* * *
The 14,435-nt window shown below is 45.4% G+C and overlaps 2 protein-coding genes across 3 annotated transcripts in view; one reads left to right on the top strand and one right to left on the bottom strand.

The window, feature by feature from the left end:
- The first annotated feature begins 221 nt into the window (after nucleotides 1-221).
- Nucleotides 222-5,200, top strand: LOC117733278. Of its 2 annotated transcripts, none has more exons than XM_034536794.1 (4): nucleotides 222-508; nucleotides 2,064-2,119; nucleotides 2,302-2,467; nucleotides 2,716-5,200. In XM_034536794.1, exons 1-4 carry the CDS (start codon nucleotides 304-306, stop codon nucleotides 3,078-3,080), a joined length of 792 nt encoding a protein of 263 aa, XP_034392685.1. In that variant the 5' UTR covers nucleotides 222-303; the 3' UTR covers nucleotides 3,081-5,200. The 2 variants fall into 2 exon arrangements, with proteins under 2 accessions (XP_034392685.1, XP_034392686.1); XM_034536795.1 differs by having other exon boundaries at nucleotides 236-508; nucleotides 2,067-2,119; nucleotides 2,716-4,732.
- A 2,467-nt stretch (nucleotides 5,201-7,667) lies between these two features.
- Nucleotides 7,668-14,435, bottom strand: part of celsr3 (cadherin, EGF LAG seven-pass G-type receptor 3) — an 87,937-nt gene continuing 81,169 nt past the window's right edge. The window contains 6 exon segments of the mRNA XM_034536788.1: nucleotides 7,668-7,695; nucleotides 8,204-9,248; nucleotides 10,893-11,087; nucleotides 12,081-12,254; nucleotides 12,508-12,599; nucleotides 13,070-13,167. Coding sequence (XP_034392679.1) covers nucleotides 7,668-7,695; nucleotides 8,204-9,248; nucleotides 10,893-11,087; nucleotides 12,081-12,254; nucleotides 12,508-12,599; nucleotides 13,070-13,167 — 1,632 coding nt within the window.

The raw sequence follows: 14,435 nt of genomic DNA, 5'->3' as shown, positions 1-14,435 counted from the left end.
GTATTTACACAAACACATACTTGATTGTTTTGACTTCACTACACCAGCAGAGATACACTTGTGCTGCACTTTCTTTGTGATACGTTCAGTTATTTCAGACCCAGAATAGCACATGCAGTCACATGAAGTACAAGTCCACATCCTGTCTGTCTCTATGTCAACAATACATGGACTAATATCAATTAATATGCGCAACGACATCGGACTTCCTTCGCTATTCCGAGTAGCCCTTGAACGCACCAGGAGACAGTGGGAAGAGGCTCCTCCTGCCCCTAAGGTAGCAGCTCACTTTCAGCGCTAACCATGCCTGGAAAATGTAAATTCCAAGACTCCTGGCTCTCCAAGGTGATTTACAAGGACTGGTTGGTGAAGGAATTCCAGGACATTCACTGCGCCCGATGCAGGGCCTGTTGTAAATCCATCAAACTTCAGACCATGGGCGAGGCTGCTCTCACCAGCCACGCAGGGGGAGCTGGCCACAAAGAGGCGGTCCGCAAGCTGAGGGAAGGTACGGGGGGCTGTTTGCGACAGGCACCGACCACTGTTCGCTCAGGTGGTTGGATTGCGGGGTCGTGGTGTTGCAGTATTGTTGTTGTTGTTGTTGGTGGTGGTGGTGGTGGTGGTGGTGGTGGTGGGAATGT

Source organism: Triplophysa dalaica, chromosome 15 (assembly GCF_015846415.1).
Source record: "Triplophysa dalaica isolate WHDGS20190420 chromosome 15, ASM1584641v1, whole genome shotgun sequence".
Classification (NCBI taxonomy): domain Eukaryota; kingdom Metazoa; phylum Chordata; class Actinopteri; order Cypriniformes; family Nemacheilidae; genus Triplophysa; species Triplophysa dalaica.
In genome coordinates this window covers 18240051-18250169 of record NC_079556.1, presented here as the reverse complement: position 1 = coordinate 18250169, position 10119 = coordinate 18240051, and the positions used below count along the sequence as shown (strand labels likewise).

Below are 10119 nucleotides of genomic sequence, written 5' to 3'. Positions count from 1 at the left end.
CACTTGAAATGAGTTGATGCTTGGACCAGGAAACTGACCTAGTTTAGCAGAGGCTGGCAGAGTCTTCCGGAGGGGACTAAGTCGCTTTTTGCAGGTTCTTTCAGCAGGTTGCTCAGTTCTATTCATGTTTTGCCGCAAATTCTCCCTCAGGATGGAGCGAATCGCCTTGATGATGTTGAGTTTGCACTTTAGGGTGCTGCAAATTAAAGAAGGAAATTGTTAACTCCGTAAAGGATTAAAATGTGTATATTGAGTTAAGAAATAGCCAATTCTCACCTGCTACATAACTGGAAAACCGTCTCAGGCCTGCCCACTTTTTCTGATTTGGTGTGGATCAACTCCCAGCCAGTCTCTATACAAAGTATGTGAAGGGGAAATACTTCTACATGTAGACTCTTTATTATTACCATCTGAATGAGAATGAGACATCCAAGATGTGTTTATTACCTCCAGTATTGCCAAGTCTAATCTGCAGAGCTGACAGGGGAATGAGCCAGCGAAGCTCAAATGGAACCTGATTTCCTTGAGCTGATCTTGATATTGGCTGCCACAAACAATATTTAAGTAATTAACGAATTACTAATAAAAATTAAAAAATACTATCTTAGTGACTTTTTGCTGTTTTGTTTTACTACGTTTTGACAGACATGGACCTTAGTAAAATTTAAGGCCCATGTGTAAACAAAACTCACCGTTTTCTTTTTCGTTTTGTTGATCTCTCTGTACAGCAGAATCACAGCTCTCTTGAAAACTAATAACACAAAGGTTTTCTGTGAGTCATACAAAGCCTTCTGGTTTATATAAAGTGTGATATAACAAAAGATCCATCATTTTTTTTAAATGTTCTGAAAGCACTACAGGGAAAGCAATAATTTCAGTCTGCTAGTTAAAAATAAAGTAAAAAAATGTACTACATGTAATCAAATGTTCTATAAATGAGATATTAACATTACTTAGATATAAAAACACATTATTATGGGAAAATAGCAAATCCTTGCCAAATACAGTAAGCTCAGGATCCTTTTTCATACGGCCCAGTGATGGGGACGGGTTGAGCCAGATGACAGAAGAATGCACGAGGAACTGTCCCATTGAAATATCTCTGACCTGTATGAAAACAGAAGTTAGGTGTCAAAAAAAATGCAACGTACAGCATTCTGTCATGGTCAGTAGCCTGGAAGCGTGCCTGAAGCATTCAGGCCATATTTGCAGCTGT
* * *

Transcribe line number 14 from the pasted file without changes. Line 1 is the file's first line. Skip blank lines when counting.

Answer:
CACTTGAAATGAGTTGATGCTTGGACCAGGAAACTGACCTAGTTTAGCAGAGGCTGGCAGAGTCTTCCGGAGGGGACTAAGTCGCTTTTTGCAGGTTCTTTCAGCAGGTTGCTCAGTTCTATTCATGTTTTGCCGCAAATTCTCCCTCAGGATGGAGCGAATCGCCTTGATGATGTTGAGTTTGCACTTTAGGGTGCTGCAAATTAAAGAAGGAAATTGTTAACTCCGTAAAGGATTAAAATGTGTATATTGAGTTAAGAAATAGCCAATTCTCACCTGCTACATAACTGGAAAACCGTCTCAGGCCTGCCCACTTTTTCTGATTTGGTGTGGATCAACTCCCAGCCAGTCTCTATACAAAGTATGTGAAGGGGAAATACTTCTACATGTAGACTCTTTATTATTACCATCTGAATGAGAATGAGACATCCAAGATGTGTTTATTACCTCCAGTATTGCCAAGTCTAATCTGCAGAGCTGACAGGGGAATGAGCCAGCGAAGCTCAAATGGAACCTGATTTCCTTGAGCTGATCTTGATATTGGCTGCCACAAACAATATTTAAGTAATTAACGAATTACTAATAAAAATTAAAAAATACTATCTTAGTGACTTTTTGCTGTTTTGTTTTACTACGTTTTGACAGACATGGACCTTAGTAAAATTTAAGGCCCATGTGTAAACAAAACTCACCGTTTTCTTTTTCGTTTTGTTGATCTCTCTGTACAGCAGAATCACAGCTCTCTTGAAAACTAATAACACAAAGGTTTTCTGTGAGTCATACAAAGCCTTCTGGTTTATATAAAGTGTGATATAACAAAAGATCCATCATTTTTTTTAAATGTTCTGAAAGCACTACAGGGAAAGCAATAATTTCAGTCTGCTAGTTAAAAATAAAGTAAAAAAATGTACTACATGTAATCAAATGTTCTATAAATGAGATATTAACATTACTTAGATATAAAAACACATTATTATGGGAAAATAGCAAATCCTTGCCAAATACAGTAAGCTCAGGATCCTTTTTCATACGGCCCAGTGATGGGGACGGGTTGAGCCAGATGACAGAAGAATGCACGAGGAACTGTCCCATTGAAATATCTCTGACCTGTATGAAAACAGAAGTTAGGTGTCAAAAAAAATGCAACGTACAGCATTCTGTCATGGTCAGTAGCCTGGAAGCGTGCCTGAAGCATTCAGGCCATATTTGCAGCTGT